The two “have started informal discussions,” Mr. Dougherty said. “Conversations have begun and are moving along.”

Later in the week, Mr. Dougherty said that Mr. O’Connor had told him he and bank officials expected to be at the July 10 meeting of the Planning Board to informally explore their options.

Calls to Mr. O’Connor for comment were referred to Frank Filipo, executive vice president of the bank.

He said in a telephone interview on Wednesday morning that there might have been “A little misunderstanding about what we do.”

He confirmed the bank did not yet have title to the property but expected to obtain it soon through normal administrative processes. The bank’s only intention for the property is to sell it as quickly as possible, as is the case for all properties on which it forecloses, he said.

What the supervisor had described on Tuesday, he added, “are elements of the highest and best use considerations” that an appraiser had identified for the property. That doesn’t mean the bank itself will act as an applicant before the Planning Board seeking a subdivision, Mr. Filipo indicated.

The property is zoned residential. The nursery was operated as a legal “pre-existing, non-conforming use.” Under the zoning code, one year of abandonment ends the grandfathered legal status of a commercial use in a residential zone.

The Town Board recently clarified the code’s language but did not change the one-year limit for a “discontinuance.”

Told about Mr. Filipo’s response, Supervisor Dougherty commented on Wednesday afternoon that banks “always reserve the possibility of filing for a subdivision themselves if it’s the more expeditious process” but that they “may elect at their own discretion” to let a buyer deal with such issues.

“I think they are beginning to realize it’s a complex process” to win subdivision approval and may take more time than the bank wants to put into the property.

But he reported later in the day that Mr. O’Connor had informed him of his intention to go to the Planning Board meeting next month.

The nursery, originally a 25-acre parcel that the Peconic Land Trust acquired in 1999 to help the town protect at least part of it from residential development, was divided into four lots by the Land Trust as part of a conservation plan. In late 2001, the town and county bought 18-plus acres to be kept as open space for watershed protection. As part of the deal, the town received a one-acre lot on Manwaring Road that remains in its possession and vacant.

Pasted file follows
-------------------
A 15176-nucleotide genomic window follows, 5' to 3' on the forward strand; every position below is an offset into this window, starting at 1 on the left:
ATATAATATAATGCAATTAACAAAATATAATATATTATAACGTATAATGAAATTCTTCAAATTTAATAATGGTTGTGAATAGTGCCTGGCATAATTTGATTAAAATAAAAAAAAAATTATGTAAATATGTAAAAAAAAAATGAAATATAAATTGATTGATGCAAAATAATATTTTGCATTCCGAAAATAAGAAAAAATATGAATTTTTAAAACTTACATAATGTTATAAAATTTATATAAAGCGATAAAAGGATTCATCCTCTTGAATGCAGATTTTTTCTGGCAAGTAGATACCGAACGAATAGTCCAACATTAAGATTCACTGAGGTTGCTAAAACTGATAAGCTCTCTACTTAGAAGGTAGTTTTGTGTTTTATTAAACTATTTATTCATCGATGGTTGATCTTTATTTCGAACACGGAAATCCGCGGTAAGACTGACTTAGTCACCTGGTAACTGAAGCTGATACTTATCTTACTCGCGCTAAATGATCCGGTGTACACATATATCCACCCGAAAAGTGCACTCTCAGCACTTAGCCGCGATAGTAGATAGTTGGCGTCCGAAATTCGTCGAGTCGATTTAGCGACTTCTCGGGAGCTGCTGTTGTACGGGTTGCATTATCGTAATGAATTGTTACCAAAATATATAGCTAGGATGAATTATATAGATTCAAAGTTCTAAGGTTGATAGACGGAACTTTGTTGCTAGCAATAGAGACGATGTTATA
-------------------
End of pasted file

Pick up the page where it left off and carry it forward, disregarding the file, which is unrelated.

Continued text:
The Land Trust also sold another one-acre building lot for residential use and the four-acre parcel with the original nursery buildings for continuing commercial use.

Sean and Erin McLean ran the property as a retail nursery for several years but put it on the market in 2008. Although they have not appeared to have conducted any business there in many years, Mr. McLean said a year ago that his wife still used nursery stock from the property for her landscaping business. Former Supervisor Al Kilb told the Town Board then that he’d seen landscape workers convening at the property.

But neighbors have been complaining for more than a year that the property has not been maintained. They said it was a danger and an eyesore. Building Inspector Bill Banks, asked by neighbors to inspect it last August, said he’d found no code violations but that Mr. McLean ought to cut back the overgrowth.  The bank does not yet formally own the property, as Mr. Dougherty reported at Tuesday’s Town Board work session, because a judge must first approve the foreclosure sale in which the bank bid $525,000 for the property. But citing the rundown and overgrown look of the property, and the latest graffiti to appear, the supervisor said he’d told Mr. O’Connor that “whether you own it or not, it’s not good for your image” to let the property fall into disrepair.

Mr. Dougherty reported Tuesday that he’d asked the Highway Department to clean up the property “today or tomorrow,” meaning Tuesday or Wednesday. He first had checked with the owner, Mr. McLean, he said, and he’d had “no issues” with the plan,
At least one board member snorted at the idea that Mr. McLean would have had problems with letting the town clean up the property.